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About this product
- DescriptionAnalyzing a range of South African and West African films inspired by African and n-African literature, Lindiwe Dovey identifies a specific trend in contemporary African filmmaking-one in which filmmakers are using the embodied audiovisual medium of film to offer a critique of physical and psychological violence. Against a detailed history of the medium's savage introduction and exploitation by colonial powers in two very different African contexts, Dovey examines the complex ways in which African filmmakers are preserving, mediating, and critiquing their own cultures while seeking a united vision of the future. More than merely representing socio-cultural realities in Africa, these films engage with issues of colonialism and postcolonialism, updating both the history and the literature they adapt to address contemporary audiences in Africa and elsewhere. Through this deliberate and radical re-historicization of texts and realities, Dovey argues that African filmmakers have developed a method of filmmaking that is altogether distinct from European and American forms of adaptation.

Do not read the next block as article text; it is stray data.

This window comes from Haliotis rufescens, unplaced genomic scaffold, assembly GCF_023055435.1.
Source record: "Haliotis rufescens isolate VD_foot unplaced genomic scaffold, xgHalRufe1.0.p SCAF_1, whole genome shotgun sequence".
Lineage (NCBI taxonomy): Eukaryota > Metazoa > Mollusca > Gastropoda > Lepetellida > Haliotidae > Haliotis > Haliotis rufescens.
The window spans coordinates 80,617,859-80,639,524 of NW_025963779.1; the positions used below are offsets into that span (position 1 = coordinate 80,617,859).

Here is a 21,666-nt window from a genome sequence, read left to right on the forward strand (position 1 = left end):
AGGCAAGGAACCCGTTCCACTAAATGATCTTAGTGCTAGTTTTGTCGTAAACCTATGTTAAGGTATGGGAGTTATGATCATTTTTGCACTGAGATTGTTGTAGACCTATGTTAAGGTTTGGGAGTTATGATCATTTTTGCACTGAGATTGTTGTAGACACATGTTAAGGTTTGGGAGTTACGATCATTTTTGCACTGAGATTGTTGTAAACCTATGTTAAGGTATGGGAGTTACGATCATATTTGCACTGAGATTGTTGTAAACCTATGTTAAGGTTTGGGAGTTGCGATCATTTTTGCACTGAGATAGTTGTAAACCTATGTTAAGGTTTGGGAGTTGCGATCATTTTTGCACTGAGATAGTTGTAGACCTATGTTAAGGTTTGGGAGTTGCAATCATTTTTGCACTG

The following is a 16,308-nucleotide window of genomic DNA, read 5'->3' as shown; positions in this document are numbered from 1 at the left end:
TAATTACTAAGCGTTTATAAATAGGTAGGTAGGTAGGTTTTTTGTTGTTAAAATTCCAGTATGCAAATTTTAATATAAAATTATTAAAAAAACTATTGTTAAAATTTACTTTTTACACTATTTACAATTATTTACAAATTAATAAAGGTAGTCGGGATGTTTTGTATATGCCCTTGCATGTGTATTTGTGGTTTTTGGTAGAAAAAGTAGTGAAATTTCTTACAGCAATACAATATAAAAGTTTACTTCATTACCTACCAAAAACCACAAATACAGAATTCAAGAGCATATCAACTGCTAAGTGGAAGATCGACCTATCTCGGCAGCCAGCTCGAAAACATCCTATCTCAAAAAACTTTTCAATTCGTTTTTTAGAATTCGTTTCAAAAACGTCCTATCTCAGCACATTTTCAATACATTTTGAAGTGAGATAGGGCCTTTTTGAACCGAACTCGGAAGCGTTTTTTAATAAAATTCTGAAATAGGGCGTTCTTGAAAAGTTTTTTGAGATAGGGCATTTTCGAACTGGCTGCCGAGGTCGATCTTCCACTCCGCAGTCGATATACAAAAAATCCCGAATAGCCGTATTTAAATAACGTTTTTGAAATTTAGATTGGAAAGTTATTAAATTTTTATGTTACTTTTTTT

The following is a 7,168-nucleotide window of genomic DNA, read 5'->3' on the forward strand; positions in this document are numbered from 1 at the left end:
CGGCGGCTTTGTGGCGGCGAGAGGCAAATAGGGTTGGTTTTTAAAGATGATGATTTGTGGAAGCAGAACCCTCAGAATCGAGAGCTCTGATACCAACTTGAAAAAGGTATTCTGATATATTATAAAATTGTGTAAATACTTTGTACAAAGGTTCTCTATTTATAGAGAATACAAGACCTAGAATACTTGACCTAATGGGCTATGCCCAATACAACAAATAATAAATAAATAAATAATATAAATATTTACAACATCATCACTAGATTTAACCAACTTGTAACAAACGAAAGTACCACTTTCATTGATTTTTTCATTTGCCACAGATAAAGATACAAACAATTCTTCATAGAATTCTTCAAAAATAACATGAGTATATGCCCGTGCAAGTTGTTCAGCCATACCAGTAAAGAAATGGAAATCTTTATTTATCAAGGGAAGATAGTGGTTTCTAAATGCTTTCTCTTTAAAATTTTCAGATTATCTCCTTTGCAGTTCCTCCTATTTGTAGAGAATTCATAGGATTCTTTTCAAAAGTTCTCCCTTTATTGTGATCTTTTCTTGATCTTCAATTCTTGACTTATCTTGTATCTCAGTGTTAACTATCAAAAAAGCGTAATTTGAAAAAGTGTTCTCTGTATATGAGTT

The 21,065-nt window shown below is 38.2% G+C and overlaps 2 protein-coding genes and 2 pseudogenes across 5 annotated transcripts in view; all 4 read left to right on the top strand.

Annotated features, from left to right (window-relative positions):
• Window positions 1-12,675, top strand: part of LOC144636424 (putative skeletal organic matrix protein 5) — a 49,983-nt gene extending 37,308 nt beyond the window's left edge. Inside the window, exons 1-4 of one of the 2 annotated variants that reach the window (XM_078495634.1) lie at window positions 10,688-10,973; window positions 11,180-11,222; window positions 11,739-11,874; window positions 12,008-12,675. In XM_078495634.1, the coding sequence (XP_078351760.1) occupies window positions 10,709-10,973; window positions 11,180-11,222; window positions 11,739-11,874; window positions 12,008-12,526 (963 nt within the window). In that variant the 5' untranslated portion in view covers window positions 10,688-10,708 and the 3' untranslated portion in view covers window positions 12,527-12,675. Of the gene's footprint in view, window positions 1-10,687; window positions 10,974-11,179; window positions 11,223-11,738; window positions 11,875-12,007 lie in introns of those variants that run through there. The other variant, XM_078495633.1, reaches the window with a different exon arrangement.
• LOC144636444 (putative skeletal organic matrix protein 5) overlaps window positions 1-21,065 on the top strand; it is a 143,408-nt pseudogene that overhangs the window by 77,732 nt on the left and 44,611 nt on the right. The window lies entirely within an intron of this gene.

- Author BiographyLindiwe Dovey is lecturer in African film and performance arts at the School of Oriental and African Studies, University of London. She holds a BA Honors degree from Harvard University and a Ph.D. from the University of Cambridge. She is the founding director of the Cambridge African Film Festival and has made both documentary and fiction films.
- Author(s)Lindiwe Dovey
- PublisherColumbia University Press
- Date of Publication03/04/2009
- SubjectFilm, TV & Radio
- Series TitleFilm and Culture Series
- Place of PublicationNew York
- Country of PublicationUnited States
- ImprintColumbia University Press
- Content Note174 color images, and 4 more for the cover
- Weight544 g
- Width155 mm
- Height235 mm
- Spine20 mm
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